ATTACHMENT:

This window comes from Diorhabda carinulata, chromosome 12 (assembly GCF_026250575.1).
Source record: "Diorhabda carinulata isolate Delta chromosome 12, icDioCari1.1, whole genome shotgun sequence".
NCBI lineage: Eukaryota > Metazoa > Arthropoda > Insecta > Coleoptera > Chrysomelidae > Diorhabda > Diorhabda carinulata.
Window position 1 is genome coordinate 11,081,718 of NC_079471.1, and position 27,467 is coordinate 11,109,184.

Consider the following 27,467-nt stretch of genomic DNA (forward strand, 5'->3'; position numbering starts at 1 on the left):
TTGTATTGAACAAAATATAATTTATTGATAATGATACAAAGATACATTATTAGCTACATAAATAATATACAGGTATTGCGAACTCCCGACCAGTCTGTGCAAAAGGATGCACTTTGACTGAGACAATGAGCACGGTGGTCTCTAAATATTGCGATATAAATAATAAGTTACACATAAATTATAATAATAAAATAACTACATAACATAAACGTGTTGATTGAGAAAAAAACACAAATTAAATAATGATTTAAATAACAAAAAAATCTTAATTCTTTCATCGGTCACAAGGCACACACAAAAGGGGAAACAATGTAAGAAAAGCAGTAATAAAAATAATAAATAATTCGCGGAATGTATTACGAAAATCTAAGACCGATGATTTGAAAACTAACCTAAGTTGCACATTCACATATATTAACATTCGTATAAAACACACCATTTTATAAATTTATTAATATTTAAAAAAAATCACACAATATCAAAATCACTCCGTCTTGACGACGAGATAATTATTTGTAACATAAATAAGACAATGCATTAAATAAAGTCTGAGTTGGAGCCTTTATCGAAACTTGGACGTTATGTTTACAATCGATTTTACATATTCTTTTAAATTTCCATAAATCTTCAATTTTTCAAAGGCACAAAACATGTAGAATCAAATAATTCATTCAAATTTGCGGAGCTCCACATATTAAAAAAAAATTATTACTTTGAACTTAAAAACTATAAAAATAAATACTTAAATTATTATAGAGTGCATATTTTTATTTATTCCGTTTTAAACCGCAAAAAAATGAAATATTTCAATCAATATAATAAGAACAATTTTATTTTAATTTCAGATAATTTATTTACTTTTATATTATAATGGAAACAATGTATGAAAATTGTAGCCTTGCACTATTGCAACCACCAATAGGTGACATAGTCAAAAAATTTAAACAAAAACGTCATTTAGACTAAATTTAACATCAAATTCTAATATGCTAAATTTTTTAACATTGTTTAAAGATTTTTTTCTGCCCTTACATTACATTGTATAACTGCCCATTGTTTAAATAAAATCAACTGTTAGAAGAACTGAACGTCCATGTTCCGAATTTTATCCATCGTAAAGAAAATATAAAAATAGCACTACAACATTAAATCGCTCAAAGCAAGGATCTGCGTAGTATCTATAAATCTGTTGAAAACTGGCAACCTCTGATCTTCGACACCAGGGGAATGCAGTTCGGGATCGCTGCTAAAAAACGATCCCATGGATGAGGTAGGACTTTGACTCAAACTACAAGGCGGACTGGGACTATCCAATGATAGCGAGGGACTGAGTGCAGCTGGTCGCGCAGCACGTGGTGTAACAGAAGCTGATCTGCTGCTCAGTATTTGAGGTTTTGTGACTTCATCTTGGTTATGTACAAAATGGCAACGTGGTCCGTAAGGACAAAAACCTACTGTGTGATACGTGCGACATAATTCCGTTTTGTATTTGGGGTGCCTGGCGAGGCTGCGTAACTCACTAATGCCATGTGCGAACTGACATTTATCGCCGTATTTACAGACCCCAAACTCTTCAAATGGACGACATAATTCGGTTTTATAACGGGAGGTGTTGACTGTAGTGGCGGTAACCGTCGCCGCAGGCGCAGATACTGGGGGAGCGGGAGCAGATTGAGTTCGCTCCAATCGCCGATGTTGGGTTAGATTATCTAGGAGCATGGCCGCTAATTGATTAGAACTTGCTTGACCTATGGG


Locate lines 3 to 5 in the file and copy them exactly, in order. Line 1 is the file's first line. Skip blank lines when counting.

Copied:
NCBI lineage: Eukaryota > Metazoa > Arthropoda > Insecta > Coleoptera > Chrysomelidae > Diorhabda > Diorhabda carinulata.
Window position 1 is genome coordinate 11,081,718 of NC_079471.1, and position 27,467 is coordinate 11,109,184.

Consider the following 27,467-nt stretch of genomic DNA (forward strand, 5'->3'; position numbering starts at 1 on the left):